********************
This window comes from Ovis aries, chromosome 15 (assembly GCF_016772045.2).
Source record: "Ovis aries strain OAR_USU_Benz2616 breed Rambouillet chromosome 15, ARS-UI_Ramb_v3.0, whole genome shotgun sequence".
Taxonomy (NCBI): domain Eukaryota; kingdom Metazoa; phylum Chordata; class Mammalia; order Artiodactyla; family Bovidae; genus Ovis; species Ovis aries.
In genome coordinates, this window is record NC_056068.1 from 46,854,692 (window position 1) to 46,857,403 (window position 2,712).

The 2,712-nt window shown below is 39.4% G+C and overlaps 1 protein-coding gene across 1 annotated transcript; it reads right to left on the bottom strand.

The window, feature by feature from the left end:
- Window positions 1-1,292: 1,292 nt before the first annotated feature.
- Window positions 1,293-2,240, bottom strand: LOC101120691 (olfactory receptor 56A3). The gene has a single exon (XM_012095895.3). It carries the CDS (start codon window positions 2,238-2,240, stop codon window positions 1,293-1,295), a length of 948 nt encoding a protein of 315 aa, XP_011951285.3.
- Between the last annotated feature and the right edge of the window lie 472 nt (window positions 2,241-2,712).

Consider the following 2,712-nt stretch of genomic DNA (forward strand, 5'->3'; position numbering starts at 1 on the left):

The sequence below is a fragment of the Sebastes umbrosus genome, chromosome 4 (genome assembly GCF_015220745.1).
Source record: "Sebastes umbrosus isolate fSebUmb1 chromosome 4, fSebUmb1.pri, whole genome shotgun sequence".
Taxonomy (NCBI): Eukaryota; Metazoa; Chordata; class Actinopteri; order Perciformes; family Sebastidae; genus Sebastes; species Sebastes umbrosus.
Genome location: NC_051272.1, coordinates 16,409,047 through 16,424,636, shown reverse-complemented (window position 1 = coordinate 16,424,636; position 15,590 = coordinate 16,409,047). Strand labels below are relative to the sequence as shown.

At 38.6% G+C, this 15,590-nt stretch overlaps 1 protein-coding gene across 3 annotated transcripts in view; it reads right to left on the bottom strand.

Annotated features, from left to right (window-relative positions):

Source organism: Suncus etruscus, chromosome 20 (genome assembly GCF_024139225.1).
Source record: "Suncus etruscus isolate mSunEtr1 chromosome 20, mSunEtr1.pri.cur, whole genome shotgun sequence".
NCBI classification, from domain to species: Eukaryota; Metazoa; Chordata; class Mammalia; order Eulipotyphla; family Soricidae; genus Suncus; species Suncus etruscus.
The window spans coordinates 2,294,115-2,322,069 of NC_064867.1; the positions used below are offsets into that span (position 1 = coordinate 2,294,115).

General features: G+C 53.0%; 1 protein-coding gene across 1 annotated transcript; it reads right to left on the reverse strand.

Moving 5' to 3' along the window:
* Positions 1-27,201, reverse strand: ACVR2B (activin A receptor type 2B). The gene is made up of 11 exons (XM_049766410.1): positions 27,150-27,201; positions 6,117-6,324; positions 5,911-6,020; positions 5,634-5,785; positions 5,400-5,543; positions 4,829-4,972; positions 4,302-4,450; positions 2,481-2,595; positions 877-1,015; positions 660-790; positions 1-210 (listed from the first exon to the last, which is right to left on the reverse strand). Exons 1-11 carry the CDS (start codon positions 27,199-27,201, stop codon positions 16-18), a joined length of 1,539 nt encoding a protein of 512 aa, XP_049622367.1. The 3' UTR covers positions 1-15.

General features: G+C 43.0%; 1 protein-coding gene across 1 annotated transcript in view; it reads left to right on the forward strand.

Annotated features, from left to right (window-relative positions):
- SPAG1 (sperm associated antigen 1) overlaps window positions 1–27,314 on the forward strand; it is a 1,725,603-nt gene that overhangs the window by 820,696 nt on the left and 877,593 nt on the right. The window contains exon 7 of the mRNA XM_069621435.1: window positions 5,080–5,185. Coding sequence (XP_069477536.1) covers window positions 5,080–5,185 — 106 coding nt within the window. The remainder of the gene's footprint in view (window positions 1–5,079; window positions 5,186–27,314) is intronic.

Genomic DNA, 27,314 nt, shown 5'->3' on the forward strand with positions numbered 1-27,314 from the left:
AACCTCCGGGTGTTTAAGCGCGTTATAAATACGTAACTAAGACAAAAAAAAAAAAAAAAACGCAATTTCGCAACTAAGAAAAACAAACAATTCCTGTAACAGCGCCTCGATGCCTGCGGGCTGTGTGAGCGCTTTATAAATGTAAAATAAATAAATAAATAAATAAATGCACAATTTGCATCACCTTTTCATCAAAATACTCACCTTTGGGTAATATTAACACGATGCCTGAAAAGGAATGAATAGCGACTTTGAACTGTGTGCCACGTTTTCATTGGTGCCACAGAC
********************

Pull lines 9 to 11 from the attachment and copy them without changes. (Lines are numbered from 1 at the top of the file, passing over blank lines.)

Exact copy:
- Between the last annotated feature and the right edge of the window lie 472 nt (window positions 2,241-2,712).

Consider the following 2,712-nt stretch of genomic DNA (forward strand, 5'->3'; position numbering starts at 1 on the left):

The sequence below is a fragment of the Sebastes umbrosus genome, chromosome 4 (genome assembly GCF_015220745.1).